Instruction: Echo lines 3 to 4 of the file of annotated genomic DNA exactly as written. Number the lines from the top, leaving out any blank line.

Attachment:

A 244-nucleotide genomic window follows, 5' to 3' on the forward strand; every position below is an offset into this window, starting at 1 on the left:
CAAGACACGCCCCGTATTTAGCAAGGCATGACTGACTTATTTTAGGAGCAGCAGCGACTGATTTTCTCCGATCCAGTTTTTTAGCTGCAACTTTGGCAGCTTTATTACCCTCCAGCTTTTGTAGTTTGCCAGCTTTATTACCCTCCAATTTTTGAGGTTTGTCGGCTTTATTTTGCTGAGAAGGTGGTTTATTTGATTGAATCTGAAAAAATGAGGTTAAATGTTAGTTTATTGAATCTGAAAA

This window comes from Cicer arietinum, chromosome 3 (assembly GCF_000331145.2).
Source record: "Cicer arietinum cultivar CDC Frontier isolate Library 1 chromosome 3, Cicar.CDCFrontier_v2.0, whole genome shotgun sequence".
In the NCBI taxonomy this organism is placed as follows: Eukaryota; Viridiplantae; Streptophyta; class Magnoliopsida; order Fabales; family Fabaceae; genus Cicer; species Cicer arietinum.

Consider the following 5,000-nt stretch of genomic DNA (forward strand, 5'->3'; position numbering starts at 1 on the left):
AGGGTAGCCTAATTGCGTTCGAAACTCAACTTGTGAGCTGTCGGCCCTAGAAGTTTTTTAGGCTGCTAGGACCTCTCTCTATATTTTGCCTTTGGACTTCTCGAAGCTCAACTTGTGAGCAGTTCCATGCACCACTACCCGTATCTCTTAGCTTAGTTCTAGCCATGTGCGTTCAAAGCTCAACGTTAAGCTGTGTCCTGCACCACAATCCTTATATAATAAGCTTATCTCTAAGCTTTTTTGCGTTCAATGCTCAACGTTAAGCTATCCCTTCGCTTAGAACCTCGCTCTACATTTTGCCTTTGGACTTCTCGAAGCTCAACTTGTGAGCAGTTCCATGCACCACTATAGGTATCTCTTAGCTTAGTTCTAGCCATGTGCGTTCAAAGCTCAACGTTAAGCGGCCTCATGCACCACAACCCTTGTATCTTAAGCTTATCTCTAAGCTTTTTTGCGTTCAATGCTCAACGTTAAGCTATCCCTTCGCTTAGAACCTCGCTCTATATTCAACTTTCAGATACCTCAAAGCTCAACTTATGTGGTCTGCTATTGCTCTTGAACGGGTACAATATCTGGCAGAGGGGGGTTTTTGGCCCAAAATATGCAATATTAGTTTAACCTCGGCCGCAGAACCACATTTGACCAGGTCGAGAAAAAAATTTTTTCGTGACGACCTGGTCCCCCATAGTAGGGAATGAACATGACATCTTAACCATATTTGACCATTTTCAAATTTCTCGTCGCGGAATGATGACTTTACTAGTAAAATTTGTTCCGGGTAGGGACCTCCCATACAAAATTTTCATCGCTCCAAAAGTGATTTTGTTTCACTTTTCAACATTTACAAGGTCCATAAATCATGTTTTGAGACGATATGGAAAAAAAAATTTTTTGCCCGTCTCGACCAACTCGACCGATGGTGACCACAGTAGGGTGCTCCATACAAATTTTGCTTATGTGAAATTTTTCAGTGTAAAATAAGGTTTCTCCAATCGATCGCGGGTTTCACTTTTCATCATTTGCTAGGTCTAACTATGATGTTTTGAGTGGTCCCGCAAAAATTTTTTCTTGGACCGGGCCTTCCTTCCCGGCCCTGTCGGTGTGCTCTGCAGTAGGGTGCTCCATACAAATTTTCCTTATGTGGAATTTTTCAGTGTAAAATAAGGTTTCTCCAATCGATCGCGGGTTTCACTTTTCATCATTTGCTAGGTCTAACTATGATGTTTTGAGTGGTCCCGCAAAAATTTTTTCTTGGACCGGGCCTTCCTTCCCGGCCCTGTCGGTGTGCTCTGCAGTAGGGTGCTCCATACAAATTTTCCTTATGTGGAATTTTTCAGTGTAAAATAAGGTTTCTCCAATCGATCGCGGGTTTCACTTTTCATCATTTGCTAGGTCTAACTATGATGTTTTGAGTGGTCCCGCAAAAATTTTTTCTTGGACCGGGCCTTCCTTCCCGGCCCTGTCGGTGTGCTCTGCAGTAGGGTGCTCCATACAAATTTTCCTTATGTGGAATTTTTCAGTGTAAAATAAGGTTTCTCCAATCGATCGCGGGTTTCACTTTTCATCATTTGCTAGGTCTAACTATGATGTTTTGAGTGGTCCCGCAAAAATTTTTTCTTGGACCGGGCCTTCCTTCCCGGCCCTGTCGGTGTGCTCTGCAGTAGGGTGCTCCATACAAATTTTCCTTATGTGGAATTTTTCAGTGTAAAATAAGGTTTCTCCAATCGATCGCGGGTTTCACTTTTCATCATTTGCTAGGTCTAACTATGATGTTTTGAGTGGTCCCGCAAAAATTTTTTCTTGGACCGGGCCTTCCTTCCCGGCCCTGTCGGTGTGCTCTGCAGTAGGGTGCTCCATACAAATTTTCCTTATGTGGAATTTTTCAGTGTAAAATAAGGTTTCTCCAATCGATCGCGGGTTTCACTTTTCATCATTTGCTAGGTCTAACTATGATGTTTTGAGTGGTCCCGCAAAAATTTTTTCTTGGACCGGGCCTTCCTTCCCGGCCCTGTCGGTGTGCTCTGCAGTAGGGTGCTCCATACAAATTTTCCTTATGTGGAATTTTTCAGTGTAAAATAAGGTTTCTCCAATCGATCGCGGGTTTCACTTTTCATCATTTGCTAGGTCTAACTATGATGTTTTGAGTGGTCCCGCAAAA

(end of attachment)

This window comes from Cicer arietinum, chromosome 3 (assembly GCF_000331145.2).
Source record: "Cicer arietinum cultivar CDC Frontier isolate Library 1 chromosome 3, Cicar.CDCFrontier_v2.0, whole genome shotgun sequence".